She sighed.

Another part of her had been cut away.

She began to tidy up and begin preparations for the evening dinner. Not that they ate much now. A simple repast of roti and sabzi with some salad was all that was needed. Yet, she found comfort in the ritual of kneading the dough and rolling out the rotis to put them on the tava and watch each roti fluff. How her daughters would gaze in wonder as they saw the roti fluff over the stove. “How do you do it Maa? You must teach us too.”

The doorbell rang. She was surprised. Her husband never came back this early.

She washed her hands and scampered towards the door wiping her hands on the kitchen towel.

She switched on the  lights and peered out of the window. It was the girl next door with someone.

She opened the door and looked inquiringly, “Yes beta?”

“Aunty, this is my friend. He has a boutique and an online store that specialises in handicrafts. I showed him all the trinkets you gave us for the yard sale. He wanted to speak with you.”

“Hello Aunty. I’m delighted to meet you. When I saw the trinkets I knew I had to meet the lady who made it. You wouldn’t believe me but there is a huge demand for products like this, especially among the younger generation.”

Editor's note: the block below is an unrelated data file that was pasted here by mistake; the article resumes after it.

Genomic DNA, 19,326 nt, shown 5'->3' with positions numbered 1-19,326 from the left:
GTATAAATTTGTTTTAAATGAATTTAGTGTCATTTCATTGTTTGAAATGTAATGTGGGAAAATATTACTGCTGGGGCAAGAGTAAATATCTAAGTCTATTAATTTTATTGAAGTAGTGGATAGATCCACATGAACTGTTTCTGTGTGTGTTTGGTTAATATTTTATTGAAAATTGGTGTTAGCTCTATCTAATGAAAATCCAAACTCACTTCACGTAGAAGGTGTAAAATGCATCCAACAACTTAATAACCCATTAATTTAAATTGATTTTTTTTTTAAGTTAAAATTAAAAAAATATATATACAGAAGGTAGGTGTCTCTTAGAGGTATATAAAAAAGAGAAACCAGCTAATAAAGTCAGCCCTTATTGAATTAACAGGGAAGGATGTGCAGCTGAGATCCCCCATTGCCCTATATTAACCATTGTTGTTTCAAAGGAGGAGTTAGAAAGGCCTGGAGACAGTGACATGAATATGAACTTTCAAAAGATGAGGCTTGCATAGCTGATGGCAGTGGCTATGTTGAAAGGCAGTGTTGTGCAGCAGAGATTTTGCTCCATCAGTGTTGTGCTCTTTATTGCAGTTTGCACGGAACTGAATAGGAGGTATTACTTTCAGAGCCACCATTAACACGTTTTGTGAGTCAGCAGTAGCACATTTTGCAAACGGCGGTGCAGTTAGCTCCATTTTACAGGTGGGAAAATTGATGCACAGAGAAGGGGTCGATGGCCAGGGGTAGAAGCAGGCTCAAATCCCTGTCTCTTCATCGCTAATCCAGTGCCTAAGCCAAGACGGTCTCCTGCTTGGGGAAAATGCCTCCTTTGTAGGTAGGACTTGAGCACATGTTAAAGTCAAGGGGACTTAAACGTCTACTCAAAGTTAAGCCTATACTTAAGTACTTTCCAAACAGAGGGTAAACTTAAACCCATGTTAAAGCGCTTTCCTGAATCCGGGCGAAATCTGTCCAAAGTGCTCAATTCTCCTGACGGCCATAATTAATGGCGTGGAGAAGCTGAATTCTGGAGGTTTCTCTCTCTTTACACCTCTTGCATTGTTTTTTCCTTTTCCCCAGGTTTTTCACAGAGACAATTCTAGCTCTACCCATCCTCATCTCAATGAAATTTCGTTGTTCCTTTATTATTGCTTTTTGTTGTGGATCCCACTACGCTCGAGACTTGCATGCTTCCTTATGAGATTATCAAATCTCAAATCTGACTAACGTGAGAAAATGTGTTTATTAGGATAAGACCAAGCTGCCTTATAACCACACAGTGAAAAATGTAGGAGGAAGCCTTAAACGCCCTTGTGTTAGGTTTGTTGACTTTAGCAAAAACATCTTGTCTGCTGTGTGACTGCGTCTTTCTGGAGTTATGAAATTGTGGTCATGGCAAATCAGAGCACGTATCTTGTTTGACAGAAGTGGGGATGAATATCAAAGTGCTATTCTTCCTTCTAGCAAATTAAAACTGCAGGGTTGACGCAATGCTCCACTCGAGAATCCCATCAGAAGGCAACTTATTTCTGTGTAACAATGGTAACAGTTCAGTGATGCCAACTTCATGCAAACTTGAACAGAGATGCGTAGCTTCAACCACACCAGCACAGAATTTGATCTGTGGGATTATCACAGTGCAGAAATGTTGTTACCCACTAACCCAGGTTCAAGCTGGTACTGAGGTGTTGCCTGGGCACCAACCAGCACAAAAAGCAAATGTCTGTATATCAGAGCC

She looked on in disbelief before saying, “But beta…..”

“I understand Aunty. You must be busy with all the housework. We can look at small orders at first, and then when you are comfortable you can start sending us more volumes. I would also like you to meet two NGOs we support to teach this craft to the women who come there. If all this sounds too much, we can take it a step at a time. But please, please say yes.”

“I have no talent you know,” she began but the girl and her friend took her hand in their own, and smiled.


Stronger and Higher

So this is what my book shelf looks like right now:


I’m devouring books with demoniacal intensity and surprisingly, there is so much more for me to understand and assimilate. I’m not a know-it-all after all.

Atul Gawande’s Checklist Manifesto and Malcom Gladwell’s Blink, for instance, reminded me of my rookie days when I was a cub reporter assigned to any assignment or beat cast away by the primadonas and dons. I had this checklist pasted on my cubicle with a list of rules that went something like: